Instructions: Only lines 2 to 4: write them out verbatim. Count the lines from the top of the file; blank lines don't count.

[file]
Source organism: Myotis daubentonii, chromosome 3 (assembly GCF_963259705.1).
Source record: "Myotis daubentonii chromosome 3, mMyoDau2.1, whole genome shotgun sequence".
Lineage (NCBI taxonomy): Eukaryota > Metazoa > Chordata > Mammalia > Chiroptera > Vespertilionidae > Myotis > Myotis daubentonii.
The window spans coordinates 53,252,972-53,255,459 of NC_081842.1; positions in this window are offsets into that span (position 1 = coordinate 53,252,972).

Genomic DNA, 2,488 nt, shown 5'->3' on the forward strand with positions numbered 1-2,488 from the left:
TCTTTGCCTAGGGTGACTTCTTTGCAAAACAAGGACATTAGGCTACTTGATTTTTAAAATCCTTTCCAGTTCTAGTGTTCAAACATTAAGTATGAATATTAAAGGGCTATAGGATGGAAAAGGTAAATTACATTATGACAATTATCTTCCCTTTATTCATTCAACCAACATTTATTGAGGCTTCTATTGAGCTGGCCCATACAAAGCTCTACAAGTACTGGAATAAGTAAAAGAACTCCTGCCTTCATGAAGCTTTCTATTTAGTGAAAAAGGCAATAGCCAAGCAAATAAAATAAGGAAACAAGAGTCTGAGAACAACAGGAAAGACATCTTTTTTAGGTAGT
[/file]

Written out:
Source record: "Myotis daubentonii chromosome 3, mMyoDau2.1, whole genome shotgun sequence".
Lineage (NCBI taxonomy): Eukaryota > Metazoa > Chordata > Mammalia > Chiroptera > Vespertilionidae > Myotis > Myotis daubentonii.
The window spans coordinates 53,252,972-53,255,459 of NC_081842.1; positions in this window are offsets into that span (position 1 = coordinate 53,252,972).